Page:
We’ve been members of nearly every major social networking site that’s come around. One thing we’ve discovered is that social networking is a lot like dating. When you first come across a new networking site it can be very, very exciting but once the bloom is off the flower, so to speak, interest tends to wane. The stats for the big social networking sites seem to bear this out: after the initial rush of interest and time spent exploring, usage seems to die off.
So what’s wrong with social networking? Well, as The Long Tail author and Wired magazine editor Chris Anderson has explained, part of the problem is that social networking should not be a destination on the web but a feature of good websites. Flickr and YouTube, for instance, have from their beginnings used social networking in this way—turning users of other services into a social network. Especially in its early months, YouTube felt very much like a social networking community.
This leads us to something we’re been toying with for nearly a year here at DealBreaker. Our commenters and emailers are already something of a community, with many regular participants in our comments section adopting regular and instantly recognizable handles or pseudonyms such as Bulging Bracket, Random Banker, Anal_lyst, BSD and Zbignew. We’d like to take this further, allowing permanent profiles for commenters, where readers can track discussions, get in touch with each other and keep conversations going even after certain discussions have moved off the main page. Our creation of the “Recent Comments” page was the beginning of this effort but it is a mere seed for what we hope will eventually grow into a much more interesting social network, user-generated part of our pages.
[More on social networking DealBreaker-style after the jump.]
One impetus for moving toward social networking here is the lack of a usable social network for financial professionals. Linkedin seems heavily geared toward tech, and lacks the fun of a Facebook. Myspace and Facebook are somewhat disreputable, although financial professional participation is growing, especially on Facebook. Why not create Facebook for finance at DealBreaker, we asked.
All sorts of networking possibilities jump out. For instance, stories could include a button that would instantly show readers how they might be linked to the players, or how this story connects to another they’ve already discussed in comments. It would be terrific to click on a Bear Stearns story and discover who in your network works or worked for Bear Stearns.
One thing that seems to be clear is that any features of DealBreaker built along these lines would have to preserve the option for anonymity. Perhaps users could have dual profiles, public and anonymous, so they could connect with colleagues under real names but make comments and track discussions under pseudonyms.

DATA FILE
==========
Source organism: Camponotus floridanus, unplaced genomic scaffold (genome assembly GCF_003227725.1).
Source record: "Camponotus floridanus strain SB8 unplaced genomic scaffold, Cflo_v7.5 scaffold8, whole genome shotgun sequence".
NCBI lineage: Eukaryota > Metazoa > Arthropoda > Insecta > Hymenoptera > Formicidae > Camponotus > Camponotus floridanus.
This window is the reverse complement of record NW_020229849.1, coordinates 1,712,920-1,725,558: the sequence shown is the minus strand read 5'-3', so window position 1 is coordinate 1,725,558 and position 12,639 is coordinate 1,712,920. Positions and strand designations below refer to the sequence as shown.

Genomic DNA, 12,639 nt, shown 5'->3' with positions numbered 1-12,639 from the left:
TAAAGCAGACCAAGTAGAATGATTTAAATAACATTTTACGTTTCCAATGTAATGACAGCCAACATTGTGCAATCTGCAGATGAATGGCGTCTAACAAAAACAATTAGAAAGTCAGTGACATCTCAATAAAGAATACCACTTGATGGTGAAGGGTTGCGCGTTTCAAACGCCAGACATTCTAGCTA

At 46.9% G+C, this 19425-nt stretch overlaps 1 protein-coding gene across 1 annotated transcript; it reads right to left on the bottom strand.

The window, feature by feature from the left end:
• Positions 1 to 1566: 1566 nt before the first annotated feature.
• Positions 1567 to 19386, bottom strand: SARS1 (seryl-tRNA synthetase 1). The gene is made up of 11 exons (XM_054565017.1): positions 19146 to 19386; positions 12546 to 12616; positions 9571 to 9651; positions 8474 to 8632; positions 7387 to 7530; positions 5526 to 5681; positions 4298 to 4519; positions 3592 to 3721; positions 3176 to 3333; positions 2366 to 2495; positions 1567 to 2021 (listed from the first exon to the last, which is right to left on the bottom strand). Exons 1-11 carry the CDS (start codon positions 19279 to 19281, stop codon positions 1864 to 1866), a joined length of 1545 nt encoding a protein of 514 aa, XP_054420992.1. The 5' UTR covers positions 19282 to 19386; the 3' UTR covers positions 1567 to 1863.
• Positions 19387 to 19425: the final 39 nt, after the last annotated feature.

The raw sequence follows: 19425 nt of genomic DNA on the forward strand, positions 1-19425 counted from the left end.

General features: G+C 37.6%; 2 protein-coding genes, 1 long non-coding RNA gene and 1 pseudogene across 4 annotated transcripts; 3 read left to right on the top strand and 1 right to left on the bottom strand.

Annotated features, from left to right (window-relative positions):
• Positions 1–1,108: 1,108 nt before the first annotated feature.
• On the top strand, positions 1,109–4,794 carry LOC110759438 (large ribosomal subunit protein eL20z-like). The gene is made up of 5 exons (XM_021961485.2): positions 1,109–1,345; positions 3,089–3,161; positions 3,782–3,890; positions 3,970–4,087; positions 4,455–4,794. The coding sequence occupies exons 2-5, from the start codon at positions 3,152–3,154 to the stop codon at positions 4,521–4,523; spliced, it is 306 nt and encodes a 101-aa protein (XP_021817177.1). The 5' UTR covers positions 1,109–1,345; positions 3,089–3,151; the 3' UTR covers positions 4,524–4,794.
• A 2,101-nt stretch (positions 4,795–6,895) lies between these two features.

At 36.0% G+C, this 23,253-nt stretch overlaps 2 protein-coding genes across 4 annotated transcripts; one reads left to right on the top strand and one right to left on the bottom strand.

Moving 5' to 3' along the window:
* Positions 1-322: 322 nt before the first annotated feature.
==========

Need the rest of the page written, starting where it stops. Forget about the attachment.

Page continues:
We love the community that has grown up around DealBreaker. We were tempted to say “that we’ve built at DealBreaker” but that’s only true in the sense that by “we” we mean to include our readers, tipsters and commenters. The editors never expected our commenters to become a community, we never really set out to create a community based site, but we’re ecstatic that this is what we’re becoming.
So we’re moving ahead with plans to grow the social network features of our site, and we’d love to hear more from you about what you’d like to see in this respect. Feel free, of course, to leave a comment below or email us at email@example.com.
A parting thought. A great many of our commenters have a quite reasonable fear of publicly writing on the site. Wall Street is notoriously ill-humored about unauthorized comments. This is one reason we make such a big deal of promising to keep comments and tips anonymous for those who don’t want to read their names among the pixels of DealBreaker. But it sometimes becomes confusing with so many people writing under the same name—Anonymous. We’d like to gently suggest that each of you chose a pseudonym and try to stick with it. It’s a small step but one that we think will greatly improve the comments section.
And now back to our regularly scheduled counter-programming. Next up: Bess Levin on Fox Business.
Update: Speaking of community, Bess raises an important point: where is BSD? We haven't had a comment from BSD since August. Actually, the last one we could find was August 18th. Did BSD get credit crunched?